Sleep and Brain Health Part V

By: Sheila Kun RN, BSN, MS, CPN, FCCP
Salesian Cooperator

This is the last discussion from the excellent article authored by Raymond J. Kotwicki, MD, MPH, Charles B. West Chief Medical Officer, hope you have come to a better understanding the importance of sleep and benefited from his tips on getting a good night sleep.

Mindfulness Meditation and Sleep

Mindfulness meditation can be a useful component of a good sleep routine. It can be especially helpful for people with anxiety. The past and the future can be unpleasant bedfellows. If worrying about tomorrow or ruminating over yesterday is keeping you awake, mindfulness meditation can help you focus on the present moment to feel calm and restful.

Techniques like focusing on your breathing or gently flexing and relaxing your muscles can bring your mind’s attention to the present and help you relax. A guided meditation app may be helpful, as long as it is audio only and the screen remains dark.

Teens and Sleep

Developmentally, teens and adolescents need more sleep that younger children or adults. Researchers generally agree that teens should get 9 to 9 1/2 hours of sleep each night. This helps support brain health during a time when significant cognitive development is taking place.

To Limit Sleep

For you are an adult diagnosed with depression and your mental health professional has recommended you limit sleep to eight hours a night, try setting five alarm clocks, and set them at increasing distances from your bed. By the time to get to the fifth alarm clock you hopefully are out of bed and the chances of going back to sleep are lower. Do something stimulating immediately when you wake up like taking a shower or exercising.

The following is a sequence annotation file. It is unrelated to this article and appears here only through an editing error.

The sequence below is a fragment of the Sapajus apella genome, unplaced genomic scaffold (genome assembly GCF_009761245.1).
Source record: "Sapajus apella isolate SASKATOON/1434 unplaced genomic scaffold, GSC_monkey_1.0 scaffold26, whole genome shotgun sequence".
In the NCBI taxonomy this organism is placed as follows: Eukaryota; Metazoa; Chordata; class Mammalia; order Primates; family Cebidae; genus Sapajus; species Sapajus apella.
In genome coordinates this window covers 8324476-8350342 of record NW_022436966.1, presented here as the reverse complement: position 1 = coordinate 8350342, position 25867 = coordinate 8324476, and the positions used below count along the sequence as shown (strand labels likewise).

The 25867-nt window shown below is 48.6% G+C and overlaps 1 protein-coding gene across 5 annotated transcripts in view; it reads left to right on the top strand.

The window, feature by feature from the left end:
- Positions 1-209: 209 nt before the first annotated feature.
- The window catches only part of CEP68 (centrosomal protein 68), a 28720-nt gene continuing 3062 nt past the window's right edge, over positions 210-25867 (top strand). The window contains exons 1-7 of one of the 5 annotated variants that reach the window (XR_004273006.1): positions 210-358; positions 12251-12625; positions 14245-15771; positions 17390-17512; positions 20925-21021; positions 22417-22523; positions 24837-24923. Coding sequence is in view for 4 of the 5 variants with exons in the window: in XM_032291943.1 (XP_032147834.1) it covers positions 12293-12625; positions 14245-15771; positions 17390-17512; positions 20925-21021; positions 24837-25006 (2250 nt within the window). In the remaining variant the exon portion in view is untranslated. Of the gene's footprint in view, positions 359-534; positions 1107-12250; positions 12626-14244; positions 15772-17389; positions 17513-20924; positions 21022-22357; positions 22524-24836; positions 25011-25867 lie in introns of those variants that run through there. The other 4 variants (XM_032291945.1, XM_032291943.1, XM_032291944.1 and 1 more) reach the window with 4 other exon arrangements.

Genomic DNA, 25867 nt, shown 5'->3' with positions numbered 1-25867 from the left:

When to Seek Help

If someone is experiencing a physiologic illness related to sleep deprivation, for example high blood pressure or diabetes, and they feel tired during the day to the point that they need a nap, they should see a doctor about their concerns. The doctor may recommend a sleep study.

If someone with a mental health diagnosis, for example major depression or bipolar disorder, experiences sleep disturbance for two weeks or longer, they should consult their psychiatrist. Cognitive behavioral therapy for insomnia (CBT-I) is an evidence-based therapy that may be helpful, especially for people with anxiety disorders.

For children or adolescents, especially those who are experiencing behavioral problems or a notable change in academic performance, sleep disturbance – especially not sleeping without feeling tired – can be an early warning sign of the emergence of a mental illness like bipolar disorder or depression. Parents should consider scheduling an evaluation with a mental health professional for their child or adolescent.

Residential Mental Health Treatment and Sleep Hygiene

Residential mental health treatment may be helpful for individuals with mental illness who are struggling with sleep-wake habits and other activities of daily living (ADLs). Residential psychiatric treatment provides a structured schedule with established times for waking, purposeful activities, exercise, eating, and sleeping.

Residential treatment also ensures that individuals have support and coaching from mental health professionals as they make behavioral changes to ensure healthy sleep. And weekly sessions with staff psychiatrists can help patients resolve any concerns about the effects of medications on sleep.

Your homework from the Care Ministry this week: assess your sleep pattern and see if there is something that you can shore up to improve your health.

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